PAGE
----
Funding Available for Research Focused on Symptom Interactions in Cancer and Immune Disorders
Over the past ten years, symptom research has been an area of interest to the cancer research community, with a particular focus on the inter-relationship between various common cancer symptoms. Researchers have begun to consider the interactions of symptoms as a cluster instead of just focusing on individual symptoms for example, pain, depression, and fatigue. To better understand the mechanisms of symptom interaction and further the symptom cluster concept, more research is needed.
In March 2008, the National Cancer Institute, National Institute of Nursing Research, National Institute on Aging, and National Center for Complementary and Alternative Medicine released Program Announcement (PA) PA-08-121 titled “Symptom Interactions in Cancer and Immune Disorders (R01)”. This PA seeks research that will work towards identifying and assessing interactions among two or more related co-occurring symptoms and “characterize mechanisms and pathways underlying the symptom interaction”. It also encourages research that can more closely define and categorize a symptom cluster. Both observational and intervention research is encouraged.
To learn more about this PA, please visit: http://grants.nih.gov/grants/guide/pa-files/PA-08-121.html.
Biology of Manual Therapies (R01) studied at NIH
The National Cancer Institute and the National Center for Complementary and Alternative Medicine are committed to funding large projects that study manual therapies such as spinal manipulation, mobilization and massage therapy. The funding opportunity announcement (FOA) titled PA-10-209: Biology of Manual Therapies, originally released on May 27, 2010 solicits research applications exploring the basic science and mechanisms of action underlying the biomechanical, immunological, endocrinological and/or neurophysiological consequences of manual therapies.
Manual therapies focus on a host of techniques that target structures and systems of the body such as bones and joints, muscles, connective tissues, and the neurological systems. The belief that reducing abnormal stresses and improving alignment of the skeleton and its associated soft tissues will elicit the body’s natural ability to heal is a driving force in these therapies.
Examples of appropriate investigations for this FOA include, but are not limited to:
- Imaging studies of the central nervous system response to manual therapies using relevant technologies (e.g., fMRI, PET, SPECT, EEG, etc.) with the goal of elucidating mechanisms that result in modulation of chronic pain;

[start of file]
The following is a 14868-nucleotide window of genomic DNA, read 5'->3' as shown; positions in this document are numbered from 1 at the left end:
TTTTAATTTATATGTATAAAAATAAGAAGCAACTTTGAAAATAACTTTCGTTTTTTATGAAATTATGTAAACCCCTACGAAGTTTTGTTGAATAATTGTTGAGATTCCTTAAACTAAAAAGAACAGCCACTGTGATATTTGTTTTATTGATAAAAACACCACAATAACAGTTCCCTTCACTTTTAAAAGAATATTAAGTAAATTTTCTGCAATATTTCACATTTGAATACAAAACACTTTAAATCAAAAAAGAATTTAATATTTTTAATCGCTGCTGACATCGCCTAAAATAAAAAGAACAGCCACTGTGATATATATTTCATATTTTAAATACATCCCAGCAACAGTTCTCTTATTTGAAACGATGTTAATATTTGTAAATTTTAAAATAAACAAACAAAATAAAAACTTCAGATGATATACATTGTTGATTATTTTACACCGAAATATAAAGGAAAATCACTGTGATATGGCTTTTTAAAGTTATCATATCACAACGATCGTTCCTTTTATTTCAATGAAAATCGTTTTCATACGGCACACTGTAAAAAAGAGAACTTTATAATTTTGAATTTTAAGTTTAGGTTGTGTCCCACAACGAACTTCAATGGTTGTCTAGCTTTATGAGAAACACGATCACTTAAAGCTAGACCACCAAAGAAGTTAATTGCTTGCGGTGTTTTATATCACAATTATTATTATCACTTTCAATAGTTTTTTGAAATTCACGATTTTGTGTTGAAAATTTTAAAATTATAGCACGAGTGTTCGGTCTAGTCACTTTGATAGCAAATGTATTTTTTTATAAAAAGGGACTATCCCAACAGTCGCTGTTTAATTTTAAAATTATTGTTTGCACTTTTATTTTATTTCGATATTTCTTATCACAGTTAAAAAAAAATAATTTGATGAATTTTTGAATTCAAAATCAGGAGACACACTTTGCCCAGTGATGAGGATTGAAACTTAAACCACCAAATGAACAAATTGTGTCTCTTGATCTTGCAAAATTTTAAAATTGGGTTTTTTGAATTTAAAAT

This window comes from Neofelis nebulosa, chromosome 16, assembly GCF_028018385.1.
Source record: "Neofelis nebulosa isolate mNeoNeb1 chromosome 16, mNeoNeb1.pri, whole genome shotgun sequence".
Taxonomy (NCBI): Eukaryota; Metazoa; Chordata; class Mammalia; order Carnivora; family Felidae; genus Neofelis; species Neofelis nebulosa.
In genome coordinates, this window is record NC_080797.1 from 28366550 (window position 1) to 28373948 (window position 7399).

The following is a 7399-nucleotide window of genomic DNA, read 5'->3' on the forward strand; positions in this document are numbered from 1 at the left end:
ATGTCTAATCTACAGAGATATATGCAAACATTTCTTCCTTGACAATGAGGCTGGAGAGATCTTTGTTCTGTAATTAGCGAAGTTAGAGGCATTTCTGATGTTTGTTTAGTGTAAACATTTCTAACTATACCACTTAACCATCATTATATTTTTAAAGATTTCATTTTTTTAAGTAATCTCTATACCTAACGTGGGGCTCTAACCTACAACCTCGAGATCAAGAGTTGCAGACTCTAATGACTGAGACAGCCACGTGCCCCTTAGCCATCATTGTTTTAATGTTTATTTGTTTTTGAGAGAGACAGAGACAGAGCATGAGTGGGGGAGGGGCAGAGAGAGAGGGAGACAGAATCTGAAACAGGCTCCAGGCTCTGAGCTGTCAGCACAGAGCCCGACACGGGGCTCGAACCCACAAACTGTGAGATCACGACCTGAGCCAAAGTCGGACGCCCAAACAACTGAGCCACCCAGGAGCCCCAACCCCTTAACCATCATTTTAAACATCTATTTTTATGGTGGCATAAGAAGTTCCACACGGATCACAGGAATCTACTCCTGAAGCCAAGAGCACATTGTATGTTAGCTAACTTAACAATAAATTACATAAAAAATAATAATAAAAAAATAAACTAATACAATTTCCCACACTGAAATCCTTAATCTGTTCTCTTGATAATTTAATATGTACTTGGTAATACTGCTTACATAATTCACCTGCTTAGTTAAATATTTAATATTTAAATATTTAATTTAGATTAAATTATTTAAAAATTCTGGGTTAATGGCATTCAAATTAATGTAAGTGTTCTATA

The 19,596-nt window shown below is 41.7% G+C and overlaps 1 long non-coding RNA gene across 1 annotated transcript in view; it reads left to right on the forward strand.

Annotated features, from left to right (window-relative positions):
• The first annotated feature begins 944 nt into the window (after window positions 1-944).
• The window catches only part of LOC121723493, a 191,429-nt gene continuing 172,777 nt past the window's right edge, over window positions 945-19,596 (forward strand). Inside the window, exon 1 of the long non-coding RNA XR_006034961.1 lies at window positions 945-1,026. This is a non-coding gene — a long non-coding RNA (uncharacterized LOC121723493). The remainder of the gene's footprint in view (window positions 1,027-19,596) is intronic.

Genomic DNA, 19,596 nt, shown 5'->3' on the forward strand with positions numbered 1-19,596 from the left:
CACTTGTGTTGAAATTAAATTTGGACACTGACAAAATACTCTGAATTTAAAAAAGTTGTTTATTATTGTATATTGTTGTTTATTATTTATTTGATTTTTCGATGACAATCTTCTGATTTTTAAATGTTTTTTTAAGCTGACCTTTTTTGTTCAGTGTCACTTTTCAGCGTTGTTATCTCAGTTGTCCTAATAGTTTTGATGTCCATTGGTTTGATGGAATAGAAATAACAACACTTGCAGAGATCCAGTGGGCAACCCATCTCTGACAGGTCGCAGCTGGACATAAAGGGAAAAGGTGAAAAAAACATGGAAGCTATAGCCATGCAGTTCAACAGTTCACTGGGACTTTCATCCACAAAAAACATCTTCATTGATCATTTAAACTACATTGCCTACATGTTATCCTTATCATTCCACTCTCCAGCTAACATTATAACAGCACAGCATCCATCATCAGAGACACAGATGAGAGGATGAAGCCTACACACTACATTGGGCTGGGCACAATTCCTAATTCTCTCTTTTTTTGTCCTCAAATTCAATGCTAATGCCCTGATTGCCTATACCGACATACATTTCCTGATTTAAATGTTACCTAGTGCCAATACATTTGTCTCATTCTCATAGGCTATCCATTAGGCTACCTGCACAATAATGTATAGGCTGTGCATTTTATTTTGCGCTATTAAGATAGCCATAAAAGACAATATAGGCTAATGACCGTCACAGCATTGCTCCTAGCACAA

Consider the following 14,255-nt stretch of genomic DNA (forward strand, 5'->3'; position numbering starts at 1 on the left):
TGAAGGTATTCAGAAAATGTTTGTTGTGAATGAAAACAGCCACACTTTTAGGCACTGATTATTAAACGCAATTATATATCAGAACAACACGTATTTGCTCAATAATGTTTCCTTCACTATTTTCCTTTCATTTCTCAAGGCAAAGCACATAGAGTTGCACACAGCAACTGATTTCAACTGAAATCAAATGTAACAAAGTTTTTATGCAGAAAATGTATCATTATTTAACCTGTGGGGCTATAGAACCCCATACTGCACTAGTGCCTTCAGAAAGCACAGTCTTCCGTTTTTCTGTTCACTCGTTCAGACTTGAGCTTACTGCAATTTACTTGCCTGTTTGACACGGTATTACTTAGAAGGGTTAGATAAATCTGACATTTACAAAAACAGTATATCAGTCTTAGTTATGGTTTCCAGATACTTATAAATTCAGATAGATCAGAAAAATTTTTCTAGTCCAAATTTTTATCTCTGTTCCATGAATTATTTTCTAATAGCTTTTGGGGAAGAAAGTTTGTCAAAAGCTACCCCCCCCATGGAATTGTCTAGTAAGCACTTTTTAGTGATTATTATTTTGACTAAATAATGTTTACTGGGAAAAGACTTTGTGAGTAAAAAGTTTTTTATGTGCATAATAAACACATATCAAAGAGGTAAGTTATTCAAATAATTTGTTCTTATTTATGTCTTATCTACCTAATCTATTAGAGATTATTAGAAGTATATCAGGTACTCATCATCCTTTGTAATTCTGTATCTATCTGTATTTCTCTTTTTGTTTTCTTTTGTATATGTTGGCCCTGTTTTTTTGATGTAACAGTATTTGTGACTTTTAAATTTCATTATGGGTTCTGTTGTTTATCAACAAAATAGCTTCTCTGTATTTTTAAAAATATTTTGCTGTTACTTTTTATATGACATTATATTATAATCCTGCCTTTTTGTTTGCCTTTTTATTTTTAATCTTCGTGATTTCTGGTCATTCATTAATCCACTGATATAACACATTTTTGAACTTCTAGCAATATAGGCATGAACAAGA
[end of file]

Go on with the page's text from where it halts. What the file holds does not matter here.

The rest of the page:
- Development of validated biomarkers for back pain that would be used in subsequent clinical studies of manual therapies;
- Measurement of physiological changes that may result from manual therapies, with emphasis on the nervous system (and especially the central nervous system), immune system, endocrine system, and interactions thereof.
More examples and information are available on the program announcement web page at: http://grants.nih.gov/grants/guide/pa-files/PA-10-209.html.
You may also contact Dr. Isis Mikhail, Director of the Extramural Research Program, in the Office of Cancer Complementary and Alternative Medicine at NCI for more information or guidance when applying for this announcement. Dr. Mikhail can be reached at: email@example.com.
The Role of Microbial Metabolites in Cancer Prevention and Etiology (U01)
This FOA utilizes the U01 cooperative agreement mechanism and encourages research to better understand the role of dietary components in cancer etiology, prevention, and cancer health disparities to identify who might benefit from specific dietary recommendations and who might be placed at risk.
Program Announcement (PA) number PAR-10-208 titled the “The Role of Microbial Metabolites in Cancer Prevention and Etiology (U01) was initially released on May 27, 2010 by the NCI and the National Center for Complementary and Alternative Medicine (NCCAM). This announcement encourages the submission of grant applications that characterize the effects of microbially generated metabolites of dietary components on host cell biology to understand the molecular mechanisms of action that affect host cell proliferative/apoptotic responses, cytokine production, inflammatory and immunomodulatory effects. Human intervention studies that identify inter-individual variability among various racial and ethnic group in the production of bacterial metabolites will help determine their efficacy in cancer prevention.
One of the goals of this PA is to facilitate interdisciplinary collaborations among scientists engaged in nutrition, cancer prevention, cancer cell biology research, and cancer disparities research with those conducting studies with gut microorganisms. All applications must include multiple principle investigators with different areas of expertise such as microbiology, nutrition, cancer biology, analytical chemistry, or genetics.
Specific research areas of interest include, but are not limited to, the following areas:
- Examining metabolites of polyphenols generated by gut bacteria and determine their role in inflammation and colorectal cancer.
- Utilizing mouse models of human cancer with either a human flora or germ free for evaluating the role of soy constituents/metabolites on key cancer related processes.
- Examining urolithin production in humans as a function of ellagic acid intake on activities and expression of cytochrome P450 and phase II enzymes in human buccal cells and esophageal tissue.
- Evaluating the role of dietary animal fat on the population of sulfur-reducing bacteria and their production of genotoxic metabolic products such as hydrogen sulfide.
For more information about this program announcement visit the webpage at http://grants.nih.gov/grants/guide/pa-files/PAR-10-208.html and/or contact Cindy Davis, Ph.D. at firstname.lastname@example.org.